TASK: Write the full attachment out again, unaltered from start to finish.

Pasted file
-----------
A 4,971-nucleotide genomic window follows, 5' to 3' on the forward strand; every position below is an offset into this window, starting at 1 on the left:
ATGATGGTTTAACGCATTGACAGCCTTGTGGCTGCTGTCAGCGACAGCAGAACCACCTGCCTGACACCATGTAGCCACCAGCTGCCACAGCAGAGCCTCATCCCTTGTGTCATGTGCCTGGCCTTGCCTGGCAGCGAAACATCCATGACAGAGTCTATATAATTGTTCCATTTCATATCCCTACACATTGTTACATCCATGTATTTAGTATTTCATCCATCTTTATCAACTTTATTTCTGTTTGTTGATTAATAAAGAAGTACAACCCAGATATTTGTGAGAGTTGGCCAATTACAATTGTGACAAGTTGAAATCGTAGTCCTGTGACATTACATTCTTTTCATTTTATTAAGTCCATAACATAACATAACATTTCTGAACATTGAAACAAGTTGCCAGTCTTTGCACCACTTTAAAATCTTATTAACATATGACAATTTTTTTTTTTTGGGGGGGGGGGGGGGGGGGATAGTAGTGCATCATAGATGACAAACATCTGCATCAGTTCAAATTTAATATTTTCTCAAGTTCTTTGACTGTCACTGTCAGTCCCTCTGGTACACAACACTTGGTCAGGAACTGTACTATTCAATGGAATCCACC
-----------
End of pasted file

A 4,971-nucleotide genomic window follows, 5' to 3' on the forward strand; every position below is an offset into this window, starting at 1 on the left:
ATGATGGTTTAACGCATTGACAGCCTTGTGGCTGCTGTCAGCGACAGCAGAACCACCTGCCTGACACCATGTAGCCACCAGCTGCCACAGCAGAGCCTCATCCCTTGTGTCATGTGCCTGGCCTTGCCTGGCAGCGAAACATCCATGACAGAGTCTATATAATTGTTCCATTTCATATCCCTACACATTGTTACATCCATGTATTTAGTATTTCATCCATCTTTATCAACTTTATTTCTGTTTGTTGATTAATAAAGAAGTACAACCCAGATATTTGTGAGAGTTGGCCAATTACAATTGTGACAAGTTGAAATCGTAGTCCTGTGACATTACATTCTTTTCATTTTATTAAGTCCATAACATAACATAACATTTCTGAACATTGAAACAAGTTGCCAGTCTTTGCACCACTTTAAAATCTTATTAACATATGACAATTTTTTTTTTTTGGGGGGGGGGGGGGGGGGGATAGTAGTGCATCATAGATGACAAACATCTGCATCAGTTCAAATTTAATATTTTCTCAAGTTCTTTGACTGTCACTGTCAGTCCCTCTGGTACACAACACTTGGTCAGGAACTGTACTATTCAATGGAATCCACC